Kramnik Squeezes the Machine to Win Game 2!

The champion induced Fritz to make several mistakes in the early going and the program never recovered. Fritz fought back tenaciously, but Kramnik kept firm control of the position throughout and now leads the match 1.5-0.5.

The Fritz team was more than a little embarrassed when their brainchild tossed the move 12…Bf8?? on the board, returning its bishop to its original square! This bizarre move was something even the lowliest human player would never consider. It made perfect sense to Fritz, as it thought that the best move for Kramnik was to retreat his knight, in which case Fritz would have repeated its move too, settling for a draw. Of course Kramnik had no intention of repeating and Fritz’s move was exposed for the terrible blunder it was.

It wasn't completely one-sided. Fritz fought back and shocked Kramnik with some typical computer tactics. In the press conference he admitted that he never imagined 27…Bc4+! and the tactics that followed. "Only a computer would find and play something like that," Kramnik said, "I was completely shocked."

He didn't lose his head, however, and after a long think he found his way through the complications. Kramnik kept firm control of the position and retained the structural and other positional advantages he earned after Fritz's poor opening play. His active king and rook dominated the board and Fritz's pieces were reduced to completely passive defense.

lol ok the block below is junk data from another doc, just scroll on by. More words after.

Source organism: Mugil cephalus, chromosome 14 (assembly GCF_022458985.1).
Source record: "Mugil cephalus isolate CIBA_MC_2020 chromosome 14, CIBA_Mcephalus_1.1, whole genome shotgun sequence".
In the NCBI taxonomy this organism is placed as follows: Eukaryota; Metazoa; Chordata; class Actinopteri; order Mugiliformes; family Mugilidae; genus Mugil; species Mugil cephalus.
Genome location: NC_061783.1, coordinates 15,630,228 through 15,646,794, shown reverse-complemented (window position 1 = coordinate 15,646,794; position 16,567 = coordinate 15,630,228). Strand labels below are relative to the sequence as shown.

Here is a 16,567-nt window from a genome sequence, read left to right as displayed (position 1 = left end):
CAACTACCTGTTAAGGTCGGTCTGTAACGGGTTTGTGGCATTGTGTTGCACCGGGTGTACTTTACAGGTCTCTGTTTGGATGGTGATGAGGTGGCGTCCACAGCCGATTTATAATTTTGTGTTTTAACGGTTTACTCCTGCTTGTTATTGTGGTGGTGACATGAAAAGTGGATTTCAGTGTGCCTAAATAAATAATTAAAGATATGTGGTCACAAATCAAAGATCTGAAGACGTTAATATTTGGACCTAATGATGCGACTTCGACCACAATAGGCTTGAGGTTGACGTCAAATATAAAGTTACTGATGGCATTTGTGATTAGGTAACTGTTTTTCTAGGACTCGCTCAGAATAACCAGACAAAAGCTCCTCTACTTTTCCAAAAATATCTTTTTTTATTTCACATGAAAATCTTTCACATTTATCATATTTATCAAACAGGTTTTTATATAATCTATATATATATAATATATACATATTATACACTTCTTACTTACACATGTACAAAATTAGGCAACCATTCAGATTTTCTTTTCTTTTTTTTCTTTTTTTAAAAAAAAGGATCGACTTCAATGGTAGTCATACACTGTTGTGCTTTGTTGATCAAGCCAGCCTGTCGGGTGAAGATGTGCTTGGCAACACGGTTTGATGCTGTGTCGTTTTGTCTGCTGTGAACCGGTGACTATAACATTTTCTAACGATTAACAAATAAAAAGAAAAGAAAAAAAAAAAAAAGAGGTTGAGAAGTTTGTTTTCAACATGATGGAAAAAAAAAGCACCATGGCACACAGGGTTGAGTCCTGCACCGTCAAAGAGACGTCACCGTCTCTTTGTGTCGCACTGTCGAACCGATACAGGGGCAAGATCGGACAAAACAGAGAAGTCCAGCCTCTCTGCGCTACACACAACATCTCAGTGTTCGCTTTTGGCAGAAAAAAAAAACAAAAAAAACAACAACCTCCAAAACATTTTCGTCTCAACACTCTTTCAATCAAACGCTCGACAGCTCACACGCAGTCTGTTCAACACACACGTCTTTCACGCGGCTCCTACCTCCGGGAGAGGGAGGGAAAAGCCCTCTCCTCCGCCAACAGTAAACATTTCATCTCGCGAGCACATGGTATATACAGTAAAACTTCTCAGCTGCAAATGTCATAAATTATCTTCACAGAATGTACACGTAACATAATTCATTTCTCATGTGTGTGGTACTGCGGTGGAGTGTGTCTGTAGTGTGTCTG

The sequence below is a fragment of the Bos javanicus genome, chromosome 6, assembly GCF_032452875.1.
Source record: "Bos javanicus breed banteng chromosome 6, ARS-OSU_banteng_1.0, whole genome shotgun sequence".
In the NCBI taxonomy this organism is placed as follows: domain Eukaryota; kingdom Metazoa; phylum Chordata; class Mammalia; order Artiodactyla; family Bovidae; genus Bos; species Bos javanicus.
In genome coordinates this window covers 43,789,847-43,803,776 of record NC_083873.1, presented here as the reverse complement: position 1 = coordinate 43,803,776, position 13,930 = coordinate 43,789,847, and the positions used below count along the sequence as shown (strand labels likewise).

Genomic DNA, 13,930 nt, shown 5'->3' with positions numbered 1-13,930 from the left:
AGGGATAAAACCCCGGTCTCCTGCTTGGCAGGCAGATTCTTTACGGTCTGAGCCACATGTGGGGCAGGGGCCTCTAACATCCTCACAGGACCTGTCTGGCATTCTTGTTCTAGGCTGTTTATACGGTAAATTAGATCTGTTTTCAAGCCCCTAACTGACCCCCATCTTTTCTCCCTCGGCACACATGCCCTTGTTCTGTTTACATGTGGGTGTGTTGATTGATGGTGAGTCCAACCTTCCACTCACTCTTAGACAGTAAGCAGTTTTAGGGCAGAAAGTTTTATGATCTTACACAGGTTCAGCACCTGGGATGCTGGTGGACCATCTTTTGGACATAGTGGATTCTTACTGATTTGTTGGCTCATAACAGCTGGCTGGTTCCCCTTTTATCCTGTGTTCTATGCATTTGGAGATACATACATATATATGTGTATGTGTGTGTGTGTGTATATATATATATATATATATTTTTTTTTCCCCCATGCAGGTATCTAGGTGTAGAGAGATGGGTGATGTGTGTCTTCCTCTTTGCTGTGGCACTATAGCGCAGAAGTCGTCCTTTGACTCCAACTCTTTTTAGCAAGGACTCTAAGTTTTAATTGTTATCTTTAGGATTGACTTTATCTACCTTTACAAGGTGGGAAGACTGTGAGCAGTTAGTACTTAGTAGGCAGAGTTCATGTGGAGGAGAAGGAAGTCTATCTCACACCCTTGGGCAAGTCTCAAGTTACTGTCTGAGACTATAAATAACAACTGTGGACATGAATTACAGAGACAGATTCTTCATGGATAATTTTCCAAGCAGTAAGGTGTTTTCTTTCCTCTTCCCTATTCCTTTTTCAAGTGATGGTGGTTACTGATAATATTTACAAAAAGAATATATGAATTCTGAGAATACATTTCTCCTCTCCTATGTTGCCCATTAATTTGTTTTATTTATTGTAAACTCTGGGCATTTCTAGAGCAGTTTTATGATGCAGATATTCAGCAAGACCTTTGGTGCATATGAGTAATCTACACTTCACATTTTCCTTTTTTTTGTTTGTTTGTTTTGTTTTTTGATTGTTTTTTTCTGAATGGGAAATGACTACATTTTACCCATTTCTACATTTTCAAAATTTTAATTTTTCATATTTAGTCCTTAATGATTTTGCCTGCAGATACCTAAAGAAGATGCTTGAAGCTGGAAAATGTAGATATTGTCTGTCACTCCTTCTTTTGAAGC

In the final position the king and pawn endgame is hopeless for black. It's not easy to figure out, however, and GM commentator Nigel Short was critical of the Fritz Team's decision to resign. "At least for the thousands of chess fans out there who will see this game and not understand why black resigned," he said. "There are several long variations for white to calculate, many choices to make, it's not that simple. Black should have played on for at least 10 more moves."

In game three Fritz will be back with the white pieces and the boys from ChessBase are eager to strike back. It seems unlikely that they will allow the Berlin Defense that Kramnik drew so easily with in game one.

The 2nd game. Kramnik wins

[Event "Man vs Machine"]
[Site "Bahrain"]
[Date "2002.10.06"]
[Round "2"]
[White "Kramnik(GM)"]
[Black "Deep_Fritz(C)"]
[Result "1-0"]
[ECO "D27"]

1. d4 d5 2. c4 dxc4 3. Nf3 Nf6 4. e3 e6 5. Bxc4 c5 6. O-O a6 7. dxc5 Qxd1 8. Rxd1 Bxc5 9. Kf1 b5 10. Be2 Bb7 11. Nbd2 Nbd7 12. Nb3 Bf8 13. a4 b4 14. Nfd2 Bd5 15. f3 Bd6 16. g3 e5 17. e4 Be6 18. Nc4 Bc7 19. Be3 a5 20. Nc5 Nxc5 21. Bxc5 Nd7 22. Nd6+ Kf8 23. Bf2 Bxd6 24. Rxd6 Ke7 25. Rad1 Rhc8 26. Bb5 Nc5 27. Bc6 Bc4+ 28. Ke1 Nd3+ 29. R1xd3 Bxd3 30. Bc5 Bc4 31. Rd4+ Kf6 32. Rxc4 Rxc6 33. Be7+ Kxe7 34. Rxc6 Kd7 35. Rc5 f6 36. Kd2 Kd6 37. Rd5+ Kc6 38. Kd3 g6 39. Kc4 g5 40. h3 h6 41. h4 gxh4 42. gxh4 Ra7 43. h5 Ra8 44. Rc5+ Kb6 45. Rb5+ Kc6 46. Rd5 Kc7 47. Kb5 b3 48. Rd3 Ra7 49. Rxb3 Rb7+ 50. Kc4 Ra7 51. Rb5 Ra8 52. Kd5 Ra6 53. Rc5+ Kd7 54. b3 Rd6+ 55. Kc4 Rd4+ 56. Kc3 Rd1 57. Rd5+ 1-0